Fewer Americans lost their jobs in May than in any of the previous six months, according to a private employment report. But job losses in the crucial small-business sector edged up.
Overall, the US private nonfarm sector lost 532,000 jobs, according to the ADP National Employment Report released Wednesday. That seasonally adjusted total was better than April's revised decline of 545,000 and far better than the peak in March of 736,000. But the report suggested that job losses would continue to outpace job gains for some time.
"Despite some recent indications that economic activity is stabilizing, employment, which usually trails overall economic activity, is likely to decline for at least several more months, although perhaps not as rapidly as during the last six months,” said Joel Prakken, chairman of Macroeconomic Advisers, in a release. The company puts out the monthly report, based on payroll data, in partnership with Automatic Data Processing.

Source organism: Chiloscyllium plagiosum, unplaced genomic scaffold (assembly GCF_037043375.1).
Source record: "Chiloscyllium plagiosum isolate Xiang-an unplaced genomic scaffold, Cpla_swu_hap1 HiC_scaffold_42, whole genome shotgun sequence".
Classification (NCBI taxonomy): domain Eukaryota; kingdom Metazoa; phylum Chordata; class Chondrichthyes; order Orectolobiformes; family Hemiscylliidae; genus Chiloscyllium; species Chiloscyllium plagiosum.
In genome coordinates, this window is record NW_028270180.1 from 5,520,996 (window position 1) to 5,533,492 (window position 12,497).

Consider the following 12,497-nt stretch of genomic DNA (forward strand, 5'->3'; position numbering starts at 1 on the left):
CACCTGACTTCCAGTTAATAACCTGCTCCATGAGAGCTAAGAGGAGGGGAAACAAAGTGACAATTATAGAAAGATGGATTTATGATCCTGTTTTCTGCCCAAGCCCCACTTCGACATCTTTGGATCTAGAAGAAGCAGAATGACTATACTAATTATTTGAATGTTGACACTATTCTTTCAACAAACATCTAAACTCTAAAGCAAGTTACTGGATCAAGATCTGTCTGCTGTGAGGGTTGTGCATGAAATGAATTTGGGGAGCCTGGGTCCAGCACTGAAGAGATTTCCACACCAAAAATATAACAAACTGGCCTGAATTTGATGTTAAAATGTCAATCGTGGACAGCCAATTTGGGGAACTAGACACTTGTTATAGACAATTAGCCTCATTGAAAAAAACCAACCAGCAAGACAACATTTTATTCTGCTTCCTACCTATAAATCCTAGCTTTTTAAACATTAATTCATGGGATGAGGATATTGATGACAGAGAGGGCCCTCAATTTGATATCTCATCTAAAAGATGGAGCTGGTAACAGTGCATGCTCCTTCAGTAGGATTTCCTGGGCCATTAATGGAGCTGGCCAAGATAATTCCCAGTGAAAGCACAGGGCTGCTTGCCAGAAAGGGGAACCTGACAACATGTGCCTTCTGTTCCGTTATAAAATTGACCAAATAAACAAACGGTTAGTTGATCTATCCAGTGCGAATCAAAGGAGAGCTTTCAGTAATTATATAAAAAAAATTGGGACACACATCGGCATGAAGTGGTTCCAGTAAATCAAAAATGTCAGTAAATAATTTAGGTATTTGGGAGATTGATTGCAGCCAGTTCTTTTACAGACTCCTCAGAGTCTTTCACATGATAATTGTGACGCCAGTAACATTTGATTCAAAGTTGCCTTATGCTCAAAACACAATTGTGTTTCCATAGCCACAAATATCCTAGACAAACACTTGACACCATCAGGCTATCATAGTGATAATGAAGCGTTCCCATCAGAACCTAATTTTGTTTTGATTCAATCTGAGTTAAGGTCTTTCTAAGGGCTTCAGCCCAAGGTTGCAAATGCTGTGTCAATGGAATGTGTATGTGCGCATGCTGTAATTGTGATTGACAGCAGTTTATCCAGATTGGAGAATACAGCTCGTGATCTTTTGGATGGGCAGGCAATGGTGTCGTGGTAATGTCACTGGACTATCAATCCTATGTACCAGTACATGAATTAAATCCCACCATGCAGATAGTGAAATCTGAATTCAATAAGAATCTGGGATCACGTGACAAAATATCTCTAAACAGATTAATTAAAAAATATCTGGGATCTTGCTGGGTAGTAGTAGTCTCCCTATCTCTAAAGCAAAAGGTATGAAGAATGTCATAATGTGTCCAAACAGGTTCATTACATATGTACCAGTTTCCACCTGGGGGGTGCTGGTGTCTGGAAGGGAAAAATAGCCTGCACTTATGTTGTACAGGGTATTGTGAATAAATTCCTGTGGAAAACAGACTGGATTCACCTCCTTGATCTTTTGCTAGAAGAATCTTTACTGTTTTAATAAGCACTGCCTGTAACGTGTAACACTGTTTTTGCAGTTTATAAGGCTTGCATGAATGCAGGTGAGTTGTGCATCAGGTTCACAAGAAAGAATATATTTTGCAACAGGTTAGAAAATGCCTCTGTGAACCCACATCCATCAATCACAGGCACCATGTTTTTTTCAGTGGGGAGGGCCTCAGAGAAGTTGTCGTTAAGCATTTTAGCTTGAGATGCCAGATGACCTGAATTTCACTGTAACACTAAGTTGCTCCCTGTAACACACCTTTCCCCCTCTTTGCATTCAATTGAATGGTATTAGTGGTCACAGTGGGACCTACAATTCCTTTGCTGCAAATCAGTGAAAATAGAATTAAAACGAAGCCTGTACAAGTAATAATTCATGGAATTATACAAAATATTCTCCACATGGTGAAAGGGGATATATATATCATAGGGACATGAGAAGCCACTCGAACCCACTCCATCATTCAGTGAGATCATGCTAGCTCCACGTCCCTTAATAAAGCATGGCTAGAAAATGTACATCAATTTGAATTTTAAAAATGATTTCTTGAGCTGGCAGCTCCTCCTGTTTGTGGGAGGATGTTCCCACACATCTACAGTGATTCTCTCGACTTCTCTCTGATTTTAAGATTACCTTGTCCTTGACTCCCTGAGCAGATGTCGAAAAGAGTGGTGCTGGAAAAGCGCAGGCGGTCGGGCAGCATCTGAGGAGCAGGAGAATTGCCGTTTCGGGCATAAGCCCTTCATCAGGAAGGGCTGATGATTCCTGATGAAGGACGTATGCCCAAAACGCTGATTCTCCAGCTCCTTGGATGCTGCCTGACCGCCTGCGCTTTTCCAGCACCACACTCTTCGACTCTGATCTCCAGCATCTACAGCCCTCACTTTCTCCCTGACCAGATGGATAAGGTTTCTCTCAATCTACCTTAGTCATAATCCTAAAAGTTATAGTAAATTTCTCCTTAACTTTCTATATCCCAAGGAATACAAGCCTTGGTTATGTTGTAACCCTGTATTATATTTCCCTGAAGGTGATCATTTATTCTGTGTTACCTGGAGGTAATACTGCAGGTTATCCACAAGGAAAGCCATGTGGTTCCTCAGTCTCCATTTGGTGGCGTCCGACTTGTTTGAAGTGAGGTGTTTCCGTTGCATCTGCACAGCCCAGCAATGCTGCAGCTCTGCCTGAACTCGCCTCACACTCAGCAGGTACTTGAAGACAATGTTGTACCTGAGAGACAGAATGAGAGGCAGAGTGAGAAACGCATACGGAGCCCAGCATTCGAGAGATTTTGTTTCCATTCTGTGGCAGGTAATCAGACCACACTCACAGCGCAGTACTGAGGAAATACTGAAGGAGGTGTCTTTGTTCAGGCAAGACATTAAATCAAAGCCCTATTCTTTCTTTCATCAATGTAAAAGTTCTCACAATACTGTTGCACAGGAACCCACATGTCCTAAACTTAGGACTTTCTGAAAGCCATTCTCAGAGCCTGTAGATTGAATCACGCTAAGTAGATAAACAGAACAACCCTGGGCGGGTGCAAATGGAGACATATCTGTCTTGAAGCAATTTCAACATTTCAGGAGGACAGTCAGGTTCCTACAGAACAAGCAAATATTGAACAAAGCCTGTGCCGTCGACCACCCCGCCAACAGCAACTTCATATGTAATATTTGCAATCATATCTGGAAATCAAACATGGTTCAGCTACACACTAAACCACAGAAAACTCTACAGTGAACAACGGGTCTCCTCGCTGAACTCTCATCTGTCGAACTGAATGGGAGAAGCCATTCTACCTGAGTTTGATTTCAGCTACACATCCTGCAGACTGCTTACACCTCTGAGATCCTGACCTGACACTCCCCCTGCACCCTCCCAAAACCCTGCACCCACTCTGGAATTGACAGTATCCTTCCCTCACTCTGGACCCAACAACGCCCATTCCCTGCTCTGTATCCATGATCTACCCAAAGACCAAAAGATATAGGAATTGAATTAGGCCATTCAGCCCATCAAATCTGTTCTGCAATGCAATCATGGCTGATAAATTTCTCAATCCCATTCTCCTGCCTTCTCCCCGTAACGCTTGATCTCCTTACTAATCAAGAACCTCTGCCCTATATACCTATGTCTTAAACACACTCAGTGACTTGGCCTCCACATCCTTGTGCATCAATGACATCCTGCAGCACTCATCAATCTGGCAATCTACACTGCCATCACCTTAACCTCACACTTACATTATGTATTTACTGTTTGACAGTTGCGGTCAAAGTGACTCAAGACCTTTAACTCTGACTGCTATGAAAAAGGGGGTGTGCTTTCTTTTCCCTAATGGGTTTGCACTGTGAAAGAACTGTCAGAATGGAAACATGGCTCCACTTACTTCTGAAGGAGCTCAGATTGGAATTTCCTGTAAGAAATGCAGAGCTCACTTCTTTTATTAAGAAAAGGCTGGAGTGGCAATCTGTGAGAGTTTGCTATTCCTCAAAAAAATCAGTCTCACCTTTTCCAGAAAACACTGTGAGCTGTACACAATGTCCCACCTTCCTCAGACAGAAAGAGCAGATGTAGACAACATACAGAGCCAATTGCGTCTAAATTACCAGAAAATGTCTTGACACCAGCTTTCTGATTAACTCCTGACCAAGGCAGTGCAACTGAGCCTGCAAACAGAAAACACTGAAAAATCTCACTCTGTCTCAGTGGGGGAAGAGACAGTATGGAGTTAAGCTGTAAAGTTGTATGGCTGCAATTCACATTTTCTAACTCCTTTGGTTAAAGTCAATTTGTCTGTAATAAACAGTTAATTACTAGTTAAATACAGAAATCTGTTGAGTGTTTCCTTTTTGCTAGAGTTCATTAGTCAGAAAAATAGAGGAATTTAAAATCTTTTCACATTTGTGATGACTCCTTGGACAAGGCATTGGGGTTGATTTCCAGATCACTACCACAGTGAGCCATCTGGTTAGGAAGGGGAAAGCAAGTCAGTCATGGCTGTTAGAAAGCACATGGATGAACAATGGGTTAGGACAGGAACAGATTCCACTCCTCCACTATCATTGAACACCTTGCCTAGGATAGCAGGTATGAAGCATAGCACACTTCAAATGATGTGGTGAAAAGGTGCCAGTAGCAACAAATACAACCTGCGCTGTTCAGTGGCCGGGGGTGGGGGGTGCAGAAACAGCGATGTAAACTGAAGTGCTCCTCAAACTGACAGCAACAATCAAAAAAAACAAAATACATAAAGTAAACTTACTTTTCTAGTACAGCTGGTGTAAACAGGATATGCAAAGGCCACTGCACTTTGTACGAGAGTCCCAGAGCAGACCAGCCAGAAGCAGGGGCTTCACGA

The improvement in May was due almost entirely to fewer job losses in the service sector. The smaller goods-producing sector lost 267,000 jobs in May, on par with April's 268,000.
More worrisome was that small businesses (those with fewer than 50 employees) showed no improvement and actually lost slightly more jobs in May than in April: 209,000 vs. 206,000. The increase was entirely due to losses in the goods-producing sector.
Small business has been protected somewhat from the full brunt of the recession, employing roughly 44 percent of the population but accounting for only 35 to 39 percent of the job losses. But in May that level edged up to 39.3 percent, its largest share since December.